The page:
Methodology Box 7: Kinship classification One way to organize a more detailed classification is to compare across different household structures, first organizing across those with and without other adults in the household, then by male or female head, and finally by meaningful comparisons across different family nuclei. See the classification structure just below, illustrated with data from Cambodia (2008) and El Salvador (2007).
Table 24: Household composition by headship for Cambodia (2008) and El Salvador (2007) Cambodia (2008) Without Other Adults With Other Adults
Male head Female head Male head Female head
Head without spouse or children 30,274 68,377 52,970 174,078
Couple without children 121,031 10,135 256,785 19,225
Couple with 1-2 children under 15 485,038 38,463 568,448 45,617
Couple with 3+ children under 15 246,319 18,834 288,206 22,632
Lone parent with 1-2 children under 15 12,286 81,563 32,561 173,868
Lone parent with 3+ children under 15 2,835 25,275 9,601 49,643
Other structure or unknown 5,204 2,629
El Salvador (2007) Without Other Adults With Other Adults
Male head Female head Male head Female head
Head without spouse or children 69,568 52,601 38,872 108,311
Couple without children 85,439 9,687 112,138 14,037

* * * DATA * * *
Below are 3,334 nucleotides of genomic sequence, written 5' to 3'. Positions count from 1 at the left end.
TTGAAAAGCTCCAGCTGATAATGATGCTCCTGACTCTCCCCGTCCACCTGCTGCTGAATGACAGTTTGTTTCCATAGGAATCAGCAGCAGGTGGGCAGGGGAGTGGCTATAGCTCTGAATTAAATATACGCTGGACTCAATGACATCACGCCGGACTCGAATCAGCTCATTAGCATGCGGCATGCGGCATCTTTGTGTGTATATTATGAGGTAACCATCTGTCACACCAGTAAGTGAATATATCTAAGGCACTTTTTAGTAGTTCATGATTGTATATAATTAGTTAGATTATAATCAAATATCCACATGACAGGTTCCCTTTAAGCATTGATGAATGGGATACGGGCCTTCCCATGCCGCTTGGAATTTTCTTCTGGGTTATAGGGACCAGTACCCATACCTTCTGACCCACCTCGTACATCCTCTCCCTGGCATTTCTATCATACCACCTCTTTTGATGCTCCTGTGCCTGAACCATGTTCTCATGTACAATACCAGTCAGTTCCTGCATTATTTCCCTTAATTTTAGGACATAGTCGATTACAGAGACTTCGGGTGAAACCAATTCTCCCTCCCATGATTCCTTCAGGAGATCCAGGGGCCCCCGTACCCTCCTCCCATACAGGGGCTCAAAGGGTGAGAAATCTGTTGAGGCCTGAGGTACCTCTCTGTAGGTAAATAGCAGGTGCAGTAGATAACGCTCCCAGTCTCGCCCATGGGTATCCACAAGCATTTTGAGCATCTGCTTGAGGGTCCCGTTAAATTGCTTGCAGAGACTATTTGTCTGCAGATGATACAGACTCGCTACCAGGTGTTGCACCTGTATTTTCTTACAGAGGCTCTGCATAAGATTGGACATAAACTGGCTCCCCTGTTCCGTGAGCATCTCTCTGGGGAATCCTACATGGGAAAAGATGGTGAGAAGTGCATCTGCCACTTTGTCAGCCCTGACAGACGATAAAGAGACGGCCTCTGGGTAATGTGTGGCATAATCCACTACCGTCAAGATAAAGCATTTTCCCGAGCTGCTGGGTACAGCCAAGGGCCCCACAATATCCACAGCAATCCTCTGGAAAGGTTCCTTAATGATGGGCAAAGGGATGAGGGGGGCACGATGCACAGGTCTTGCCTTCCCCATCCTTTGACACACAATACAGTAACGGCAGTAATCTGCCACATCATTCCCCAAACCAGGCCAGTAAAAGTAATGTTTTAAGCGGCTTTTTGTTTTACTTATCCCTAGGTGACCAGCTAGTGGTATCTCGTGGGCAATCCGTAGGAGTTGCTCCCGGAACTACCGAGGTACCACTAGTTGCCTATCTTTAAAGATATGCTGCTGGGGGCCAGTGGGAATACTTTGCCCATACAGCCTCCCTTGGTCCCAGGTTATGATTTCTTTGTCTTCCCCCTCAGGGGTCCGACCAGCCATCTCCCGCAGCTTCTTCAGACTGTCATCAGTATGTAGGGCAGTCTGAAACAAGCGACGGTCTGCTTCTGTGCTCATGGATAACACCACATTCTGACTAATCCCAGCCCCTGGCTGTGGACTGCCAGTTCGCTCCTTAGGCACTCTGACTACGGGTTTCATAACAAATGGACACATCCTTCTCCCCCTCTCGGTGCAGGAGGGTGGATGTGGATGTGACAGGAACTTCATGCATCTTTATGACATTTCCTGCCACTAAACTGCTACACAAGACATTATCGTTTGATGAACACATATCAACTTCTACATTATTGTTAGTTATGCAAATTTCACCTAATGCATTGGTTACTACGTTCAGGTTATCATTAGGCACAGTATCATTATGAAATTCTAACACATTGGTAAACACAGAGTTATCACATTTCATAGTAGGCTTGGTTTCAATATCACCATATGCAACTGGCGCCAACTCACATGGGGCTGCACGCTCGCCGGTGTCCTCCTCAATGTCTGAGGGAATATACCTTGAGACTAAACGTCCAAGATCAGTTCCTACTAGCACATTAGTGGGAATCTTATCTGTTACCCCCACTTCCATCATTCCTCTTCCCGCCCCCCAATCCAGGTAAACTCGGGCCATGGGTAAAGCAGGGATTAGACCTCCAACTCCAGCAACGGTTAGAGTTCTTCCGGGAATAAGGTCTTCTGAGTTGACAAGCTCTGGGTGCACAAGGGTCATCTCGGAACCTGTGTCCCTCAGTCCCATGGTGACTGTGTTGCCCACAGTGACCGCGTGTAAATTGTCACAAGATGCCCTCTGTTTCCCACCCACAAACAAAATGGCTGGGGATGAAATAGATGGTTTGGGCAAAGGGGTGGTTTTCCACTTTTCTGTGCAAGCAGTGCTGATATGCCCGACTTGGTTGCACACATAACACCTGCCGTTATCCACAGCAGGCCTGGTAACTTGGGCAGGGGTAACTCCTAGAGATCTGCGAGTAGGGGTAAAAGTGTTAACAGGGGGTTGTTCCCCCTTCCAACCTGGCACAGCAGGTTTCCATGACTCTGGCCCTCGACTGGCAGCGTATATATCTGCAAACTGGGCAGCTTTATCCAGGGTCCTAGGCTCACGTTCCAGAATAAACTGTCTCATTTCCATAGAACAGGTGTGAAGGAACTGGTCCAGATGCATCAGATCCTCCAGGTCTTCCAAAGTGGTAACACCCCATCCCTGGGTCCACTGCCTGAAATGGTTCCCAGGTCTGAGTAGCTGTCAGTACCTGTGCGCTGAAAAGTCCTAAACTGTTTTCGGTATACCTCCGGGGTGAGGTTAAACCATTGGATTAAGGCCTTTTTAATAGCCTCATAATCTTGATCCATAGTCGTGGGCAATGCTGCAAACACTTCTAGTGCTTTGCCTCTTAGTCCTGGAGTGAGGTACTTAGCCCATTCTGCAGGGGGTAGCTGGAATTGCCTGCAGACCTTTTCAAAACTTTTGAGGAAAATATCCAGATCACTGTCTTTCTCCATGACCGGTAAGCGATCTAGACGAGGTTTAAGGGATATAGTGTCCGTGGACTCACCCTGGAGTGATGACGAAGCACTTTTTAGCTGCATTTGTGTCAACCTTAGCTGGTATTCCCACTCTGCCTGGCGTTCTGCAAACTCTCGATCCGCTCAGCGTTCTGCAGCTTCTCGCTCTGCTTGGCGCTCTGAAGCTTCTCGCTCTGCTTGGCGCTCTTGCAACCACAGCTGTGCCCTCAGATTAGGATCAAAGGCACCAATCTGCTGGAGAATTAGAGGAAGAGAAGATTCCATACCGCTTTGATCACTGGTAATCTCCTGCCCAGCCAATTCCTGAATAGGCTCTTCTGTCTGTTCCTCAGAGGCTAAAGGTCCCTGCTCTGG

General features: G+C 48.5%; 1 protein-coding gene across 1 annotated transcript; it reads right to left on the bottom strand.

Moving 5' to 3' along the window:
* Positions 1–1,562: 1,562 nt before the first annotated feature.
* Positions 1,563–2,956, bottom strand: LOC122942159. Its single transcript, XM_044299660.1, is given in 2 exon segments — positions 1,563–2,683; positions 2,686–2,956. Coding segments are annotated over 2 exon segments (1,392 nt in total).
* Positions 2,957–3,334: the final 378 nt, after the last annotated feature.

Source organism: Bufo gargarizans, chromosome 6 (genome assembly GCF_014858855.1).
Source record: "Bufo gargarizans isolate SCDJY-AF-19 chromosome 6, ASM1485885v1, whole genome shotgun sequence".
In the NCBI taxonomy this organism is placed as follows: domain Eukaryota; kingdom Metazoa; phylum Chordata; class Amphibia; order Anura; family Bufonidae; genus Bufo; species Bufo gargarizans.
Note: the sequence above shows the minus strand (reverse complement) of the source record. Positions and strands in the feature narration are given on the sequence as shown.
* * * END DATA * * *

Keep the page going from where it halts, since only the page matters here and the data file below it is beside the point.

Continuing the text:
Couple with 1-2 children under 15 214,715 16,282 178,165 22,952
Couple with 3+ children under 15 88,305 7,301 83,394 10,522
Lone parent with 1-2 children under 15 6,358 54,673 26,867 123,728
Lone parent with 3+ children under 15 1,578 22,474 9,479 47,289
Other structure or unknown 1,222 528
Source: Computed based on REDATAM data base, ECLAC/CELADE
296. The proposed division by number of children is merely a suggestion. Depending on the level of fertility in a country, it may be more appropriate to divide parents by whether they have 0, 1 to 3, or 4 children or more. In other cases, a mere classification in terms of whether the family nucleus does or does not have children may be sufficient. Note that lone female heads of households with children and no other adults in both of the tables above account for only about 15 per cent of all female-headed households. About double that percentage is made up by female heads of household without spouse, but with children and other adult household members. However, about half or slightly over half of all female-headed households consist of women living alone, with a spouse or a spouse and children, or with other adults and no children under age 15. In particular, note the large number of female household heads living without spouse or children under age 15, but with other adults. In El Salvador these make up about 22 per cent of the female-headed households and in Cambodia almost 24 per cent.